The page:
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Why Does My Dog Eat Grass?

Many people believe dogs eat grass purely to cause them to vomit when they’re feeling unwell. Though it is a reflex for us to be concerned about our canine companions when we see them eating something they shouldn’t, it is not an immediate cause for alarm. Some professionals say it can be a sign of boredom, especially if you see it happen with young dogs or puppies. As for the claim that it is done by dogs to self-induce vomiting when they’re feeling ill, it is hard to prove whether dogs are intelligent enough to link the two together and make this sort of decision. Vomiting, after all, is not a guaranteed reaction after grass ingestion – less than 25% of dogs will vomit after consuming any. Other suggested reasons for eating grass are improving digestion, treating intestinal worms, and trying to meet a nutritional deficiency, such as fibre. While these may have some merit, it is possible dogs enjoy the taste and texture of grass.

Though there are small risks associated with consuming grass, one thing to be careful of is if your pet has access to grass that may have been treated with herbicides or pesticides as these chemicals are not safe for ingestion and can be toxic. There are also other plants your dog may try to munch on while it is picking at the grass, and there are many plants that are toxic to them when ingested. It is best to keep your pet from chowing down in case they get into something they shouldn’t.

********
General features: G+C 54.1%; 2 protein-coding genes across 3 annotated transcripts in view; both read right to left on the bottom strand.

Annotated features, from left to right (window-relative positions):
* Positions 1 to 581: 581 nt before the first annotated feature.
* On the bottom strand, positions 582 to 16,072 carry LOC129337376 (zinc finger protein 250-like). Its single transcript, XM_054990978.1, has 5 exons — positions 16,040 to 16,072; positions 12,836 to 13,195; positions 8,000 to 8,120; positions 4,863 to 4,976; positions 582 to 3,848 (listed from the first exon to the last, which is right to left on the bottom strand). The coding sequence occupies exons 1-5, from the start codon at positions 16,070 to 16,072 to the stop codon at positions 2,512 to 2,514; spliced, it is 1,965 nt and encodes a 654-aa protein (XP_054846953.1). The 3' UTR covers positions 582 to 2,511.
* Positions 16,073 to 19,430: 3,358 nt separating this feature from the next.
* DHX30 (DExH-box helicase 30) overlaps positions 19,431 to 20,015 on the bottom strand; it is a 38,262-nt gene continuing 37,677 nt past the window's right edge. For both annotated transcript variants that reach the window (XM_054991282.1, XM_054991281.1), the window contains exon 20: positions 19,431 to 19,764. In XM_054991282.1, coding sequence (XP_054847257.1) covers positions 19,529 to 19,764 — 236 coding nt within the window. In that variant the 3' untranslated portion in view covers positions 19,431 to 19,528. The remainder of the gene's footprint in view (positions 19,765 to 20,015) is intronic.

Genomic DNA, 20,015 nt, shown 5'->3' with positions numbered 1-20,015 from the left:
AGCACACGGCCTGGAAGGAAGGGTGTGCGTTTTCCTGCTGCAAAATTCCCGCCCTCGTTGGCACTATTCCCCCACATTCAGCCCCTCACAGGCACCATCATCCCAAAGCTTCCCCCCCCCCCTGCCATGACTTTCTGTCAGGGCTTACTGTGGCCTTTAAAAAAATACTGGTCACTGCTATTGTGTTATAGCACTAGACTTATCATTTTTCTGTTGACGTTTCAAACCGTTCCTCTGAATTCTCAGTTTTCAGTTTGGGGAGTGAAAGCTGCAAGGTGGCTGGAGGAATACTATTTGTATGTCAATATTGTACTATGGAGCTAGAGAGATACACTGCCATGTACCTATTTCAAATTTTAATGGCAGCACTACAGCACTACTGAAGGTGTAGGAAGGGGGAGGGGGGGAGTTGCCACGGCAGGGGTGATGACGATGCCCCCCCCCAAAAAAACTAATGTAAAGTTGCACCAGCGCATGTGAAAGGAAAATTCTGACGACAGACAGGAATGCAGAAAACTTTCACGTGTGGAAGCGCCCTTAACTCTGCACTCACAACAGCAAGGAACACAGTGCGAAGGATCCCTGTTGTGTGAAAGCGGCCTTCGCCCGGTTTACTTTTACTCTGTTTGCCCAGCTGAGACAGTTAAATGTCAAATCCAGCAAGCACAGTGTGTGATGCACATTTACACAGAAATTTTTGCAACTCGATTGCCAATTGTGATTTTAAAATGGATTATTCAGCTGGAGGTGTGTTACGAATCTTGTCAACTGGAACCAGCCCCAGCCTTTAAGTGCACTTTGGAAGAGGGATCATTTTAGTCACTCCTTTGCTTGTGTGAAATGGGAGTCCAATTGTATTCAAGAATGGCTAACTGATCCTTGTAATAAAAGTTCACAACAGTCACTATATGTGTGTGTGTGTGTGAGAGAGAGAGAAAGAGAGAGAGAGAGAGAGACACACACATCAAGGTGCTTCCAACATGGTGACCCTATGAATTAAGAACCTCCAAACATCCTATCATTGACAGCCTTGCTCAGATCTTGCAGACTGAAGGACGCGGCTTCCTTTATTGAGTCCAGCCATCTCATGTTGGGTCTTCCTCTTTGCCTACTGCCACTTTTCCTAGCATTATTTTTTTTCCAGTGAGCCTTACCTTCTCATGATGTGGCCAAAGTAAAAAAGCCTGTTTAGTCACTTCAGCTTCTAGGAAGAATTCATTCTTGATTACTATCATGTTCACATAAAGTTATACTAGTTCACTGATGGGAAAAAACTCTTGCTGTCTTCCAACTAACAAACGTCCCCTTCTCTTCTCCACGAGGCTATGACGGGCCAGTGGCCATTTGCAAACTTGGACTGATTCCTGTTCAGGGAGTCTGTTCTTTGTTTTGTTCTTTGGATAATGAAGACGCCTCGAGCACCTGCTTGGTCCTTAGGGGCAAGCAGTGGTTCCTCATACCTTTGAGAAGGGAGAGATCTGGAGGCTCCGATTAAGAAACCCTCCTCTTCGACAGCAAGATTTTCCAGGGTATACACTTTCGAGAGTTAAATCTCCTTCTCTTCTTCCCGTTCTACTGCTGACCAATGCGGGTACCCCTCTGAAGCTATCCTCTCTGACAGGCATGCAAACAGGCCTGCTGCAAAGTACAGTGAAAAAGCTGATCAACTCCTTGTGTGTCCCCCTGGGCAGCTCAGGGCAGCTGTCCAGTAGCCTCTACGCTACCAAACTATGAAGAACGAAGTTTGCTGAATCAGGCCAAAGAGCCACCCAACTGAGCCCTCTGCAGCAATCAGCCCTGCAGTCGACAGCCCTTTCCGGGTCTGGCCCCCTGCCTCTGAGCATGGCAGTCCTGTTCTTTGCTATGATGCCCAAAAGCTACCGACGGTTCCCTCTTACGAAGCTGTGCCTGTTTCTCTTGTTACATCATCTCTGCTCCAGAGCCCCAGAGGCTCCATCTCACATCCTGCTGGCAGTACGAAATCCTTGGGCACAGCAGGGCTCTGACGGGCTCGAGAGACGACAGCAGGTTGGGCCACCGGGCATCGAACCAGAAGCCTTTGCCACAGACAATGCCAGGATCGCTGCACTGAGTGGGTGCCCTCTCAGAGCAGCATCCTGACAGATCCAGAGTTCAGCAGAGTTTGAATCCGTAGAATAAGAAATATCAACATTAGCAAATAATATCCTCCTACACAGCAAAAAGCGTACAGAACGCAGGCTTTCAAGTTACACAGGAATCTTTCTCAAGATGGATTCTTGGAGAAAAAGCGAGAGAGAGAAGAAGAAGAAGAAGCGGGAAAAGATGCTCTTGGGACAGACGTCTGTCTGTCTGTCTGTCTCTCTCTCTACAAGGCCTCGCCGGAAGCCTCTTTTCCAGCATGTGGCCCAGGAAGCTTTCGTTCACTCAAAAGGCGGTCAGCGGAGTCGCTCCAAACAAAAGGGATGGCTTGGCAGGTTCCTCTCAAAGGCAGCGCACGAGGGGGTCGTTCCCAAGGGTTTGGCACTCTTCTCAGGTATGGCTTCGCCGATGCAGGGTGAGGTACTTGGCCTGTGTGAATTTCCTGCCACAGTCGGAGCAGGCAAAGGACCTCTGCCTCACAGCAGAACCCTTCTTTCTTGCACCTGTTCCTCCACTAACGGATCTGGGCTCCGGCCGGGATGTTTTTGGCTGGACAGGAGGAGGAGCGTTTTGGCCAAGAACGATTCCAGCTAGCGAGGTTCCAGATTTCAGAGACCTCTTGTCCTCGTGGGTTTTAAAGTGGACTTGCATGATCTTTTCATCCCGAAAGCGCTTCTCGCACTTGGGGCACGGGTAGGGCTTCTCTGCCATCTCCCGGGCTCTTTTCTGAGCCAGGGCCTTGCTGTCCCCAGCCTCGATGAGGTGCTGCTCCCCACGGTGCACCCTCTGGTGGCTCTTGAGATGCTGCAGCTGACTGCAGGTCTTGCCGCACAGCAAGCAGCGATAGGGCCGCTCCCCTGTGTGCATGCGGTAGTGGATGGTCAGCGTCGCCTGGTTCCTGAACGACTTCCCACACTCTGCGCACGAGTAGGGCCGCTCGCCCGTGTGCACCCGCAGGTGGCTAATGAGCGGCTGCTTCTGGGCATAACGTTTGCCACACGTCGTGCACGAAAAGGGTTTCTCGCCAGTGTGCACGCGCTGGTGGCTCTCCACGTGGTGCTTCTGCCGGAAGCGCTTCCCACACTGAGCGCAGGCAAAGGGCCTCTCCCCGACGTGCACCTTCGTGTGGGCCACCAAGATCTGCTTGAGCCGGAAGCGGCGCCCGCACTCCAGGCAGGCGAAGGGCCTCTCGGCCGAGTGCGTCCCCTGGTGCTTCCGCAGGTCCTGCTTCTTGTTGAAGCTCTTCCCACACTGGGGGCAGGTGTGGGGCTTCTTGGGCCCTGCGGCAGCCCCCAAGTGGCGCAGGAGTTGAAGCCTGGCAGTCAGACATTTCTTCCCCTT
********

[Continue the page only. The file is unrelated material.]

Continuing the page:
When it comes to stopping your dog from eating grass, it may be a matter of working out what the potential cause is. If the desire stems from boredom, the dog would likely benefit from further exercise and stimulation. As for dietary deficiency, a higher fibre diet may be warranted to spark a change in the dog’s behaviour.

Written by: Tracey Westhaver, Reception Manager

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